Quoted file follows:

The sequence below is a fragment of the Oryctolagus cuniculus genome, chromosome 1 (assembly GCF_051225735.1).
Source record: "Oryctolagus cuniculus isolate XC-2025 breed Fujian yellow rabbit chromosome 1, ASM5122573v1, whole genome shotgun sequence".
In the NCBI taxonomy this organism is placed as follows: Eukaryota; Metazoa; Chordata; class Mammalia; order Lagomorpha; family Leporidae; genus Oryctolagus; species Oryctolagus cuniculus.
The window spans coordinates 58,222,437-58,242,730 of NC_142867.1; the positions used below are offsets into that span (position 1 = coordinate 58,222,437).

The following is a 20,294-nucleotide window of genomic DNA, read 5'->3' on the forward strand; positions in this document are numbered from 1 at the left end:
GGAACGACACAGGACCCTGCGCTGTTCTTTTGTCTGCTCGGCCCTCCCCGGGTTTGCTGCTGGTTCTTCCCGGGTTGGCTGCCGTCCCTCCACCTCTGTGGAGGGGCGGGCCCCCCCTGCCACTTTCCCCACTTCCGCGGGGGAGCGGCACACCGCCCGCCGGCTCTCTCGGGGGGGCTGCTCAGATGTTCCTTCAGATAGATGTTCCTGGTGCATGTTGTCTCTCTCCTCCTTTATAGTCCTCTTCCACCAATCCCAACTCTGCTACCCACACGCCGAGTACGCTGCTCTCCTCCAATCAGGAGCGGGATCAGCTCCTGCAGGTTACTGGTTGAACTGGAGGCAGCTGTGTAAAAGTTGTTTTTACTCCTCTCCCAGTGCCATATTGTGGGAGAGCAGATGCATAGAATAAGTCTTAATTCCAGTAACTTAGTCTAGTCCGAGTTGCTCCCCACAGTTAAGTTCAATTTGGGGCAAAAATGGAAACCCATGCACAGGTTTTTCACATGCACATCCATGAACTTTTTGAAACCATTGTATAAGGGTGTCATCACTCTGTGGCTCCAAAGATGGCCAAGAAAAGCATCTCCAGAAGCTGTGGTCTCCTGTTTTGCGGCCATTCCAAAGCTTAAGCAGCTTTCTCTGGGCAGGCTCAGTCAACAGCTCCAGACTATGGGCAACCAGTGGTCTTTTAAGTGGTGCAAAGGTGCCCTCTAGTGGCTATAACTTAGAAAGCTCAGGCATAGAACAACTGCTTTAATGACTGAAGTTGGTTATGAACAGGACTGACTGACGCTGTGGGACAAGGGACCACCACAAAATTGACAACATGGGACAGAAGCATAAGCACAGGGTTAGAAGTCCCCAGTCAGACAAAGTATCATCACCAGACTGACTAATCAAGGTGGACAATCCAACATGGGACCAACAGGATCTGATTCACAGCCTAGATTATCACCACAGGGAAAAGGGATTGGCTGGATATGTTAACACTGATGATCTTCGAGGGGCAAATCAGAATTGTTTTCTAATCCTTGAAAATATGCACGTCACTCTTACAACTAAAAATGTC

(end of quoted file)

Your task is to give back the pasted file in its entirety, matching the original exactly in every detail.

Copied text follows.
The sequence below is a fragment of the Oryctolagus cuniculus genome, chromosome 1 (assembly GCF_051225735.1).
Source record: "Oryctolagus cuniculus isolate XC-2025 breed Fujian yellow rabbit chromosome 1, ASM5122573v1, whole genome shotgun sequence".
In the NCBI taxonomy this organism is placed as follows: Eukaryota; Metazoa; Chordata; class Mammalia; order Lagomorpha; family Leporidae; genus Oryctolagus; species Oryctolagus cuniculus.
The window spans coordinates 58,222,437-58,242,730 of NC_142867.1; the positions used below are offsets into that span (position 1 = coordinate 58,222,437).

The following is a 20,294-nucleotide window of genomic DNA, read 5'->3' on the forward strand; positions in this document are numbered from 1 at the left end:
GGAACGACACAGGACCCTGCGCTGTTCTTTTGTCTGCTCGGCCCTCCCCGGGTTTGCTGCTGGTTCTTCCCGGGTTGGCTGCCGTCCCTCCACCTCTGTGGAGGGGCGGGCCCCCCCTGCCACTTTCCCCACTTCCGCGGGGGAGCGGCACACCGCCCGCCGGCTCTCTCGGGGGGGCTGCTCAGATGTTCCTTCAGATAGATGTTCCTGGTGCATGTTGTCTCTCTCCTCCTTTATAGTCCTCTTCCACCAATCCCAACTCTGCTACCCACACGCCGAGTACGCTGCTCTCCTCCAATCAGGAGCGGGATCAGCTCCTGCAGGTTACTGGTTGAACTGGAGGCAGCTGTGTAAAAGTTGTTTTTACTCCTCTCCCAGTGCCATATTGTGGGAGAGCAGATGCATAGAATAAGTCTTAATTCCAGTAACTTAGTCTAGTCCGAGTTGCTCCCCACAGTTAAGTTCAATTTGGGGCAAAAATGGAAACCCATGCACAGGTTTTTCACATGCACATCCATGAACTTTTTGAAACCATTGTATAAGGGTGTCATCACTCTGTGGCTCCAAAGATGGCCAAGAAAAGCATCTCCAGAAGCTGTGGTCTCCTGTTTTGCGGCCATTCCAAAGCTTAAGCAGCTTTCTCTGGGCAGGCTCAGTCAACAGCTCCAGACTATGGGCAACCAGTGGTCTTTTAAGTGGTGCAAAGGTGCCCTCTAGTGGCTATAACTTAGAAAGCTCAGGCATAGAACAACTGCTTTAATGACTGAAGTTGGTTATGAACAGGACTGACTGACGCTGTGGGACAAGGGACCACCACAAAATTGACAACATGGGACAGAAGCATAAGCACAGGGTTAGAAGTCCCCAGTCAGACAAAGTATCATCACCAGACTGACTAATCAAGGTGGACAATCCAACATGGGACCAACAGGATCTGATTCACAGCCTAGATTATCACCACAGGGAAAAGGGATTGGCTGGATATGTTAACACTGATGATCTTCGAGGGGCAAATCAGAATTGTTTTCTAATCCTTGAAAATATGCACGTCACTCTTACAACTAAAAATGTC